LG Electronics posted a narrower loss in its handset unit, and the company expressed hope that its transition to selling more smartphones will start to pay off later this year. However, the company continued to post weak overall handset sales figures.
On a company-wide basis, the South Korean electronics conglomerate posted an 87 percent decline in net profit, down to $103.4 million from $817 million in the year-ago period. Meanwhile, the company's mobile communications unit, of which handsets make up the vast majority of sales and operating income, posted a narrower net loss than expected and made strides compared to the first quarter.
LG's mobile communications unit posted an operating loss of $51.4 million, narrower than the $76.5 million loss forecasted by six analysts surveyed by Bloomberg. Handset sales clocked in at around $3.05 billion, up 12.2 percent from the first quarter, but down 5.1 percent from the year-ago period.
LG has been trying with minimal success to emulate the path of its larger South Korean rival Samsung, which began shifting to greater smartphone production last year. LG shipped 24.8 million total handsets in the quarter, up from 24.5 million in the first quarter but down from 30.6 million units in the year-ago quarter. Earlier this month, LG said it now expects to sell 24 million smartphones this year, down from a previous target of 30 million units; the company expects to sell 114 million handset units overall, well below its previous target of 150 million units.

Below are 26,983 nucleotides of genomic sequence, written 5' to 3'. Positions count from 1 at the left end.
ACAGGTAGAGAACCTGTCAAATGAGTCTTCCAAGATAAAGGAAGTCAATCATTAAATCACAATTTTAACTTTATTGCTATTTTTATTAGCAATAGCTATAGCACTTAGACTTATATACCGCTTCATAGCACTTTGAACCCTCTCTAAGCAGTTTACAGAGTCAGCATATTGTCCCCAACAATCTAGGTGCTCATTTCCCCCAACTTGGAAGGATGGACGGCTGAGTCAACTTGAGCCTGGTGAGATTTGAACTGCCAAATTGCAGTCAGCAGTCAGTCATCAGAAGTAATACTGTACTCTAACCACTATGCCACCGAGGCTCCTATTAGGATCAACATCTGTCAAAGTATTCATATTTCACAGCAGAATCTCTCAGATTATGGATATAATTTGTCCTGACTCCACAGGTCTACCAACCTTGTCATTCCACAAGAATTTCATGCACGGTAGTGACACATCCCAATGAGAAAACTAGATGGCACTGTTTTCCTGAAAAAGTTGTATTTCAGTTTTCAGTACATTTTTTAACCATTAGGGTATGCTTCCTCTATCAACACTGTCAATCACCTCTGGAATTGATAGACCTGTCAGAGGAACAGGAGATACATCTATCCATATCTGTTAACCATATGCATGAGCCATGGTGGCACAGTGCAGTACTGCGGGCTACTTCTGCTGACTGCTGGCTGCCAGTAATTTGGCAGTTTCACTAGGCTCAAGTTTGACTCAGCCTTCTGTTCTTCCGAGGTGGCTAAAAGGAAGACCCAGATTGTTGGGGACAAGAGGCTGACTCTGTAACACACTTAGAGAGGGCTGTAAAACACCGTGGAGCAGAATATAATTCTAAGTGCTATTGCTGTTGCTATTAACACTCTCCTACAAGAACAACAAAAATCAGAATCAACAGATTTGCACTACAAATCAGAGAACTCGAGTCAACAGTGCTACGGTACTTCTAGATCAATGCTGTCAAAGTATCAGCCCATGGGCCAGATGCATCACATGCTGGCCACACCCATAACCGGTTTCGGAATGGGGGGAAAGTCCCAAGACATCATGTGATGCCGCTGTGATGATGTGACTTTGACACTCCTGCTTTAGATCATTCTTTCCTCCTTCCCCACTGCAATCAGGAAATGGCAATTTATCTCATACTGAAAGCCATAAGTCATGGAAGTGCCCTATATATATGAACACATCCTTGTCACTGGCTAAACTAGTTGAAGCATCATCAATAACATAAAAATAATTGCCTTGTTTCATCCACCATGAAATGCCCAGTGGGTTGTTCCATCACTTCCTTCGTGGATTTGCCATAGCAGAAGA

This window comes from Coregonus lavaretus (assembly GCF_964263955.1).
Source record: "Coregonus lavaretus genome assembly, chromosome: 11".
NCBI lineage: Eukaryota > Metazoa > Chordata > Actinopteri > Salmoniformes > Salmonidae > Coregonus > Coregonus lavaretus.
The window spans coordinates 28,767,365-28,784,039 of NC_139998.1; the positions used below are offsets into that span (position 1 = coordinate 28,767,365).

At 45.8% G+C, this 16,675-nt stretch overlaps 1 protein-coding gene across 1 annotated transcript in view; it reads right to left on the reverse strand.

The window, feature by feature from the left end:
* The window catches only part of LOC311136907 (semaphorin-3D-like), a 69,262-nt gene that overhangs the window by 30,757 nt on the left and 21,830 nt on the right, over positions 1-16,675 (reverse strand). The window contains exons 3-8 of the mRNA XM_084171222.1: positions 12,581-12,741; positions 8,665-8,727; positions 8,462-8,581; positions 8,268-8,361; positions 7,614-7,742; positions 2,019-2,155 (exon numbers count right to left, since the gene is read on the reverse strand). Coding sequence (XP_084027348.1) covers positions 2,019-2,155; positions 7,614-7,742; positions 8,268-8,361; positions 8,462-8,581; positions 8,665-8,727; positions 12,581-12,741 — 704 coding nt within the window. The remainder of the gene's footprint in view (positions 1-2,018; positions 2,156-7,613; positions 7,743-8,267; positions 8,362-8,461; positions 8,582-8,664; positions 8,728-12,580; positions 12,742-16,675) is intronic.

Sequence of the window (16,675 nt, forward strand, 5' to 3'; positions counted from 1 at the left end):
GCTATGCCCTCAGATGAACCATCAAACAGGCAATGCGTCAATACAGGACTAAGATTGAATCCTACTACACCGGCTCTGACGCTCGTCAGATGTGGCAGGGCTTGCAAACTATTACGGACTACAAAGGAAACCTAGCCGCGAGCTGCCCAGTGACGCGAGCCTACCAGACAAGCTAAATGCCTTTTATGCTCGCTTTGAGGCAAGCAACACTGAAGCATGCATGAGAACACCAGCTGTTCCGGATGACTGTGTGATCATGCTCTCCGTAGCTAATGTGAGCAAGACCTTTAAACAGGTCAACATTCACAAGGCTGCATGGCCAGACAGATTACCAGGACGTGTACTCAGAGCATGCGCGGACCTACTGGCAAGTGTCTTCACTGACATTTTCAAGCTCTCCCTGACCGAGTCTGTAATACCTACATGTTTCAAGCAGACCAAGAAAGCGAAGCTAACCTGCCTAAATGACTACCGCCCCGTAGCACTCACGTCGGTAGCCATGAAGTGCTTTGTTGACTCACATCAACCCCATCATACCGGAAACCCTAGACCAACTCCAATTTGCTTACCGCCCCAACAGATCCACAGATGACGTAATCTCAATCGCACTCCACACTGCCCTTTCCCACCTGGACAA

Despite the lackluster unit volumes, LG said it is confident in its transition. The company said it is seeing growth in sales of its Optimus One and Optimus 2X devices in North America. LG said it expects increased handset sales for the third quarter due to new products and more smartphones. LG CFO David Jung said at a briefing in Seoul that the company will continue to reduce its feature phone production as it shifts its focus to high-end smartphones even if that leads to a decline in overall unit shipments.
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